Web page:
Reducing UK emissions: 2018 Progress report to Parliament

01 Jun 2018

This is the Committee on Climate Change’s (CCC) tenth statutory Progress Report to Parliament – an important moment to reflect on the UK's achievements in tackling climate change to date. 2018 also marks the tenth year since the Climate Change Act came into force and, with it, the creation of the CCC as an independent statutory adviser. 
Decarbonising electricity generation is the clear achievement of the last decade -a notable success, in line with the Committee's early recommendations, which will underpin a strategy of shifting progressively from fossil fuels to low-carbon electricity. But progress in the power sector masks a marked failure to decarbonise other sectors. In the last five years, this failure has become more acute, as emissions reductions in these sectors have stalled.
Offshore wind deployment exemplifies how clear goals, an ambitious strategy and well-designed mechanisms, can encourage and enable the market to reduce cost and help to build wider economic co-benefits. These lessons should be applied more broadly - to meet the challenges we highlight in this report in transport, industry, buildings and agriculture. It is in the consumer interest to act early and avoid the need for more costly interventions later. There is also potential for economic advantage, in line with the Government's aim to develop industrial and commercial advantage from emissions reduction.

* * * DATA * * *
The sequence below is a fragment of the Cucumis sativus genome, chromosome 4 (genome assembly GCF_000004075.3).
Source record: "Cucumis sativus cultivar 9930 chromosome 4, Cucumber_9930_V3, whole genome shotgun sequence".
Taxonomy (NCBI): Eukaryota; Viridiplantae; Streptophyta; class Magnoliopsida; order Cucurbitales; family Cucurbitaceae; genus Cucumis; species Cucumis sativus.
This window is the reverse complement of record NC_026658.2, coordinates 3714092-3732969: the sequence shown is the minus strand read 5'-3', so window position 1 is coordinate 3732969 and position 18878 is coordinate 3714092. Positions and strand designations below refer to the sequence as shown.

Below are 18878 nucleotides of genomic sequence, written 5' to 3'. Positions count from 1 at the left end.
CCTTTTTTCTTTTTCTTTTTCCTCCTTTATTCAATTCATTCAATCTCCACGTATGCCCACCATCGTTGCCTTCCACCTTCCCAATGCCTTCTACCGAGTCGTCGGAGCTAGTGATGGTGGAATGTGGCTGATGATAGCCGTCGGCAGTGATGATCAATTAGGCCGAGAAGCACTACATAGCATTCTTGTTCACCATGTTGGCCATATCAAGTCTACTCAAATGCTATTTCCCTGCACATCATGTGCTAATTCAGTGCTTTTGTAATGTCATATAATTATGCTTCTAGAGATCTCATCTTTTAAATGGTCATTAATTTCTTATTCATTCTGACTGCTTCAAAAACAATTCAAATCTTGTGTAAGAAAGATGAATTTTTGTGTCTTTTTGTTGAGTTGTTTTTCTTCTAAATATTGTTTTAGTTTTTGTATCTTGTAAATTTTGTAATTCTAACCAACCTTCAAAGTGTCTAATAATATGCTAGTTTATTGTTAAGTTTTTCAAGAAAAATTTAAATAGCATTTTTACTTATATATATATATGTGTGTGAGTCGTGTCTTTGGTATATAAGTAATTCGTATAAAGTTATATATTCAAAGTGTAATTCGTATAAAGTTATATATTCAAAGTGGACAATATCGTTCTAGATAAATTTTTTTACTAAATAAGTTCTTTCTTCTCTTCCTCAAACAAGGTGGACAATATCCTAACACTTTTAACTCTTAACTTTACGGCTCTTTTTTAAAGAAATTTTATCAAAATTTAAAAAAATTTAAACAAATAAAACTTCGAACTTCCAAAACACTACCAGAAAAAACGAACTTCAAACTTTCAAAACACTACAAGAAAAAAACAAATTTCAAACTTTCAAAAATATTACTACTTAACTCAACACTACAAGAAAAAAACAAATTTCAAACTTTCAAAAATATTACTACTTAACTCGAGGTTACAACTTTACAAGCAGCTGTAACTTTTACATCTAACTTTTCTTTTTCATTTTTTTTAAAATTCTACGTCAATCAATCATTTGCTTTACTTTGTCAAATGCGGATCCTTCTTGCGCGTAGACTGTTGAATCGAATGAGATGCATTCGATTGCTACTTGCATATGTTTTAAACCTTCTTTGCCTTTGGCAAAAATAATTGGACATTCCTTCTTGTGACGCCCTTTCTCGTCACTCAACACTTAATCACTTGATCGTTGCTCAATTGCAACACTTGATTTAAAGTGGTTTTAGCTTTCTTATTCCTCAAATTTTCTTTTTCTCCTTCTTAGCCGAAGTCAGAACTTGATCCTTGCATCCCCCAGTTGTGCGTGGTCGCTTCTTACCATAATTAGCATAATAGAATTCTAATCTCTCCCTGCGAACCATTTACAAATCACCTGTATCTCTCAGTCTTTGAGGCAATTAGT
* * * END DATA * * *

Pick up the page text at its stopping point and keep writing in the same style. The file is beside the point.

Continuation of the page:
We now enter a new decade of action to address climate change. So far, the governance framework under the Climate Change Act has worked to deliver overall UK emissions reduction, but a much tougher challenge is presented by the fourth and fifth carbon budgets. The formal request from the UK Government to provide advice on the implications of the Paris Agreement on the UK’s long -term emissions targets, announced for later this year, will mark the next phase of the UK's climate leadership.
Additional material includes:
Supplimentary report Analysis of alternative UK hear decarbonsisation pathways by Imperial College London.
Supporting charts and data for each chapter (Chapter 5 - Transport and Chapter 9 Devolved administration are forthcoming)

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